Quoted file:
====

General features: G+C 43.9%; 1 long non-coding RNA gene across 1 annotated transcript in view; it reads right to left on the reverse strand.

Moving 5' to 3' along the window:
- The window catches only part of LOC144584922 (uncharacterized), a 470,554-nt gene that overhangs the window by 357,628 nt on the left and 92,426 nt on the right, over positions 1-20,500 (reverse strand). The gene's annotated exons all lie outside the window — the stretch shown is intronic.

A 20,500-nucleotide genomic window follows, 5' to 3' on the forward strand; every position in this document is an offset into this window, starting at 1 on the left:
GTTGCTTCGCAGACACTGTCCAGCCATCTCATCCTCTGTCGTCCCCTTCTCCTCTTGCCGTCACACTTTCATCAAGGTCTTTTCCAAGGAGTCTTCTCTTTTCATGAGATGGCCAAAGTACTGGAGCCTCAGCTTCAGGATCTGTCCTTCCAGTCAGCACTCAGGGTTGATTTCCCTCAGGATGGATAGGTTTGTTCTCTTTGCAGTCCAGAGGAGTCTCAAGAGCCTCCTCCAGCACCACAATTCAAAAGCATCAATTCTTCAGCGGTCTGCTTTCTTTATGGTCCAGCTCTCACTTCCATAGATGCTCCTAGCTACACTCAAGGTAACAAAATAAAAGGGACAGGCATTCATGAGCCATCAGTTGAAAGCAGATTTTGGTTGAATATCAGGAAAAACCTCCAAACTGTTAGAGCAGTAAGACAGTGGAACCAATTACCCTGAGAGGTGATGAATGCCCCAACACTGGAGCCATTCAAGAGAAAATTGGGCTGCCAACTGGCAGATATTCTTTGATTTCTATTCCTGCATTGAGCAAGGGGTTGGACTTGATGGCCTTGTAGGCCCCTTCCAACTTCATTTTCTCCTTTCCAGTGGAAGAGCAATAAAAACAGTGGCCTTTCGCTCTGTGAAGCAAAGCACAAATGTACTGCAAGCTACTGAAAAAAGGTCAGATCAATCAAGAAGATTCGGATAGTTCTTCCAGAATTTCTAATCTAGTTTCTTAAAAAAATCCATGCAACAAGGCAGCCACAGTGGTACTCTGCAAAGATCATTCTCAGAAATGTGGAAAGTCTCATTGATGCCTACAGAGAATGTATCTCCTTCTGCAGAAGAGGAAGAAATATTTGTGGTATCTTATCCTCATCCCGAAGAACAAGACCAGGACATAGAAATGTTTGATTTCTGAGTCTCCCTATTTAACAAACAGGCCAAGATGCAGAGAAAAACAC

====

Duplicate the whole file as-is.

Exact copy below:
General features: G+C 43.9%; 1 long non-coding RNA gene across 1 annotated transcript in view; it reads right to left on the reverse strand.

Moving 5' to 3' along the window:
- The window catches only part of LOC144584922 (uncharacterized), a 470,554-nt gene that overhangs the window by 357,628 nt on the left and 92,426 nt on the right, over positions 1-20,500 (reverse strand). The gene's annotated exons all lie outside the window — the stretch shown is intronic.

A 20,500-nucleotide genomic window follows, 5' to 3' on the forward strand; every position in this document is an offset into this window, starting at 1 on the left:
GTTGCTTCGCAGACACTGTCCAGCCATCTCATCCTCTGTCGTCCCCTTCTCCTCTTGCCGTCACACTTTCATCAAGGTCTTTTCCAAGGAGTCTTCTCTTTTCATGAGATGGCCAAAGTACTGGAGCCTCAGCTTCAGGATCTGTCCTTCCAGTCAGCACTCAGGGTTGATTTCCCTCAGGATGGATAGGTTTGTTCTCTTTGCAGTCCAGAGGAGTCTCAAGAGCCTCCTCCAGCACCACAATTCAAAAGCATCAATTCTTCAGCGGTCTGCTTTCTTTATGGTCCAGCTCTCACTTCCATAGATGCTCCTAGCTACACTCAAGGTAACAAAATAAAAGGGACAGGCATTCATGAGCCATCAGTTGAAAGCAGATTTTGGTTGAATATCAGGAAAAACCTCCAAACTGTTAGAGCAGTAAGACAGTGGAACCAATTACCCTGAGAGGTGATGAATGCCCCAACACTGGAGCCATTCAAGAGAAAATTGGGCTGCCAACTGGCAGATATTCTTTGATTTCTATTCCTGCATTGAGCAAGGGGTTGGACTTGATGGCCTTGTAGGCCCCTTCCAACTTCATTTTCTCCTTTCCAGTGGAAGAGCAATAAAAACAGTGGCCTTTCGCTCTGTGAAGCAAAGCACAAATGTACTGCAAGCTACTGAAAAAAGGTCAGATCAATCAAGAAGATTCGGATAGTTCTTCCAGAATTTCTAATCTAGTTTCTTAAAAAAATCCATGCAACAAGGCAGCCACAGTGGTACTCTGCAAAGATCATTCTCAGAAATGTGGAAAGTCTCATTGATGCCTACAGAGAATGTATCTCCTTCTGCAGAAGAGGAAGAAATATTTGTGGTATCTTATCCTCATCCCGAAGAACAAGACCAGGACATAGAAATGTTTGATTTCTGAGTCTCCCTATTTAACAAACAGGCCAAGATGCAGAGAAAAACAC